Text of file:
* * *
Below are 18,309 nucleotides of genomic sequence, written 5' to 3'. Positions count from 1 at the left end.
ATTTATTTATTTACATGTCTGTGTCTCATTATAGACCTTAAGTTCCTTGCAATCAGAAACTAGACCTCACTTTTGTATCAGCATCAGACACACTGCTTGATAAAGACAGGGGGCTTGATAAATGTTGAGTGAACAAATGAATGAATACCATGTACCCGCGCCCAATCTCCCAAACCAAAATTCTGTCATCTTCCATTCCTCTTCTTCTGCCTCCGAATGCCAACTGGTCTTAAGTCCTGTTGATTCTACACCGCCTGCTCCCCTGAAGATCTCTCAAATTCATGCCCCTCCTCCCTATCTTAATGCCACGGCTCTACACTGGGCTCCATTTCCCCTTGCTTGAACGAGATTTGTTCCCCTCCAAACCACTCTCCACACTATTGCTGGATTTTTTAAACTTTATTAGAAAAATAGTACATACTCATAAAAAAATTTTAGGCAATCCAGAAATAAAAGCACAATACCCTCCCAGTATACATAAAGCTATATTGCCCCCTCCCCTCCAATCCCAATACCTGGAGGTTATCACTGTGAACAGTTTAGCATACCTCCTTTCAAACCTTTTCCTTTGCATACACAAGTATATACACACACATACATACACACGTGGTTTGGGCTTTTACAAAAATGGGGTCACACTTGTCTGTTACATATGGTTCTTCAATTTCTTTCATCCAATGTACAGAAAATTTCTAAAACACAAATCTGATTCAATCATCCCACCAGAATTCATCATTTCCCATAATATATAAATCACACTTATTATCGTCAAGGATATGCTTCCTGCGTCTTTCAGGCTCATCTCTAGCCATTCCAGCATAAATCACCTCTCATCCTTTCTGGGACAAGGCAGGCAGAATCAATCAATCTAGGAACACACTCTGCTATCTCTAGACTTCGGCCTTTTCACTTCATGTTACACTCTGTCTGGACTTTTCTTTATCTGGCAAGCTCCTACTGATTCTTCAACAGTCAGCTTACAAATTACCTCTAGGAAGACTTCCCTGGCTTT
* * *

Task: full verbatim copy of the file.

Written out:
Below are 18,309 nucleotides of genomic sequence, written 5' to 3'. Positions count from 1 at the left end.
ATTTATTTATTTACATGTCTGTGTCTCATTATAGACCTTAAGTTCCTTGCAATCAGAAACTAGACCTCACTTTTGTATCAGCATCAGACACACTGCTTGATAAAGACAGGGGGCTTGATAAATGTTGAGTGAACAAATGAATGAATACCATGTACCCGCGCCCAATCTCCCAAACCAAAATTCTGTCATCTTCCATTCCTCTTCTTCTGCCTCCGAATGCCAACTGGTCTTAAGTCCTGTTGATTCTACACCGCCTGCTCCCCTGAAGATCTCTCAAATTCATGCCCCTCCTCCCTATCTTAATGCCACGGCTCTACACTGGGCTCCATTTCCCCTTGCTTGAACGAGATTTGTTCCCCTCCAAACCACTCTCCACACTATTGCTGGATTTTTTAAACTTTATTAGAAAAATAGTACATACTCATAAAAAAATTTTAGGCAATCCAGAAATAAAAGCACAATACCCTCCCAGTATACATAAAGCTATATTGCCCCCTCCCCTCCAATCCCAATACCTGGAGGTTATCACTGTGAACAGTTTAGCATACCTCCTTTCAAACCTTTTCCTTTGCATACACAAGTATATACACACACATACATACACACGTGGTTTGGGCTTTTACAAAAATGGGGTCACACTTGTCTGTTACATATGGTTCTTCAATTTCTTTCATCCAATGTACAGAAAATTTCTAAAACACAAATCTGATTCAATCATCCCACCAGAATTCATCATTTCCCATAATATATAAATCACACTTATTATCGTCAAGGATATGCTTCCTGCGTCTTTCAGGCTCATCTCTAGCCATTCCAGCATAAATCACCTCTCATCCTTTCTGGGACAAGGCAGGCAGAATCAATCAATCTAGGAACACACTCTGCTATCTCTAGACTTCGGCCTTTTCACTTCATGTTACACTCTGTCTGGACTTTTCTTTATCTGGCAAGCTCCTACTGATTCTTCAACAGTCAGCTTACAAATTACCTCTAGGAAGACTTCCCTGGCTTT